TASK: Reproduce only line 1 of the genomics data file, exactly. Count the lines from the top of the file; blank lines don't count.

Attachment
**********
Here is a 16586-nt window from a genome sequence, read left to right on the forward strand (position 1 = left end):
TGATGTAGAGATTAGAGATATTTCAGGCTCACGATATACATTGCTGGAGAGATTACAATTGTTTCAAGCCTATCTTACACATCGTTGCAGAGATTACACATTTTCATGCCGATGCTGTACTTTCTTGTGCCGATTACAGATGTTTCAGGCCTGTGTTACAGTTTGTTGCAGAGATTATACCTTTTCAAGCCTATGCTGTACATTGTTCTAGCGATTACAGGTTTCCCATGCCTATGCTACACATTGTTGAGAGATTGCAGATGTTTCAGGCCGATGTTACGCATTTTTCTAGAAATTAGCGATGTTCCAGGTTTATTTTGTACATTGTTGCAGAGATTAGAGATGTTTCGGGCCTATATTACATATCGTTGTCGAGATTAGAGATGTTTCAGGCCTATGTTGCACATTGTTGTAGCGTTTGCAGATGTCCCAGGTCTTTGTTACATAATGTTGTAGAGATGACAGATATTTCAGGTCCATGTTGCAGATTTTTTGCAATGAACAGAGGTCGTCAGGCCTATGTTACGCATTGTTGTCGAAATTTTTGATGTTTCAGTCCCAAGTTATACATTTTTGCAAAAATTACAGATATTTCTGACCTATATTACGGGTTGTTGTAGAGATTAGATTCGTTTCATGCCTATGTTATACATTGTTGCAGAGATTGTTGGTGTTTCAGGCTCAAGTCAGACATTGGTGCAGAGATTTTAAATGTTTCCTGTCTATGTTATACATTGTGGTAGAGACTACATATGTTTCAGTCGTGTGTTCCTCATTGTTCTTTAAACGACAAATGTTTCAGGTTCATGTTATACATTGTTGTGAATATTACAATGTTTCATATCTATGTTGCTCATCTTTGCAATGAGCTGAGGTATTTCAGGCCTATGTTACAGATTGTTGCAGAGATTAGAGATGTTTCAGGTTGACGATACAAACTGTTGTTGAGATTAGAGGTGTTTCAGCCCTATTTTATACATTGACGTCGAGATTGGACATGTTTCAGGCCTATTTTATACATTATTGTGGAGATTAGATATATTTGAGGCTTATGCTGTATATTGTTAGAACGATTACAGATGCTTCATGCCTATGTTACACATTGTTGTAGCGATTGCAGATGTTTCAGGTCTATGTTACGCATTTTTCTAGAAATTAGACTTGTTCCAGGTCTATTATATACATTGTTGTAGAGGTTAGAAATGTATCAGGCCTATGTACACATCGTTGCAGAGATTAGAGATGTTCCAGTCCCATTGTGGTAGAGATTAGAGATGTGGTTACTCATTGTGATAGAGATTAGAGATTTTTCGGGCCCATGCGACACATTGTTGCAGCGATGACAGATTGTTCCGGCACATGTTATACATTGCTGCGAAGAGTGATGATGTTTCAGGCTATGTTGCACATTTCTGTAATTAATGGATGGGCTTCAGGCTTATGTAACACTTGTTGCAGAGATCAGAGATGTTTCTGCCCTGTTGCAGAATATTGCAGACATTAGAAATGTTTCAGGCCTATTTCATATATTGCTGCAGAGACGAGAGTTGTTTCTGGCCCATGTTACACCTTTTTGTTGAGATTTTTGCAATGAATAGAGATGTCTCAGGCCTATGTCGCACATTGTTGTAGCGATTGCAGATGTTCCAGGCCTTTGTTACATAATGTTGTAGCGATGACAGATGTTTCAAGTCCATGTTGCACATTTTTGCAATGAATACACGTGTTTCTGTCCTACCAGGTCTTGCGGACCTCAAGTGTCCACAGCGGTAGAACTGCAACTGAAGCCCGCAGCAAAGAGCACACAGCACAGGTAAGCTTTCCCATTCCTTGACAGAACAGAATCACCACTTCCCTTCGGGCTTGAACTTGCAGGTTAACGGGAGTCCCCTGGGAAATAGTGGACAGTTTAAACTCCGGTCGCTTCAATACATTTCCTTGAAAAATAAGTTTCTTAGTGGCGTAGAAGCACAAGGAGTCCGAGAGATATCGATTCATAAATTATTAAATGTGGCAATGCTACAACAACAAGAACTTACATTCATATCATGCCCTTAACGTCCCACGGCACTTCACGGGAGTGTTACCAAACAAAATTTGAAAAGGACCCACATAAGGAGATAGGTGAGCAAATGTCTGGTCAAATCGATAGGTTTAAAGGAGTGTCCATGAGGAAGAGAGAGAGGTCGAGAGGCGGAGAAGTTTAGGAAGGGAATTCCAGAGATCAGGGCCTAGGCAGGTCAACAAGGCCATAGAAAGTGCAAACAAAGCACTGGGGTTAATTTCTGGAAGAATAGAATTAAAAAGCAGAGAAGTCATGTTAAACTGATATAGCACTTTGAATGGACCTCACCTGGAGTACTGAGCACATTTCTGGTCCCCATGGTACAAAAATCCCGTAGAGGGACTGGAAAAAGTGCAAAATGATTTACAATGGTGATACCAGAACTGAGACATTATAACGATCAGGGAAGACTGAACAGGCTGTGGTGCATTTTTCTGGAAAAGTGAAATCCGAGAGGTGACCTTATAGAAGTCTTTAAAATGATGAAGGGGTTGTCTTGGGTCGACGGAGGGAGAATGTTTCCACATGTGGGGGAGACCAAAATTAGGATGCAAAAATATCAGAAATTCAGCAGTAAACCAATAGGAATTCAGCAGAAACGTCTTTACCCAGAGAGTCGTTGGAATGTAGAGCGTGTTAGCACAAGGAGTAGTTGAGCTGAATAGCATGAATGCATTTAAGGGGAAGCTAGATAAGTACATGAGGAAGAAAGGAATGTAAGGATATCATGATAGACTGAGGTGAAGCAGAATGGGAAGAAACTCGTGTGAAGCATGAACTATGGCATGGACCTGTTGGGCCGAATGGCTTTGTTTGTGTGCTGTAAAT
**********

Here is a 16586-nt window from a genome sequence, read left to right on the forward strand (position 1 = left end):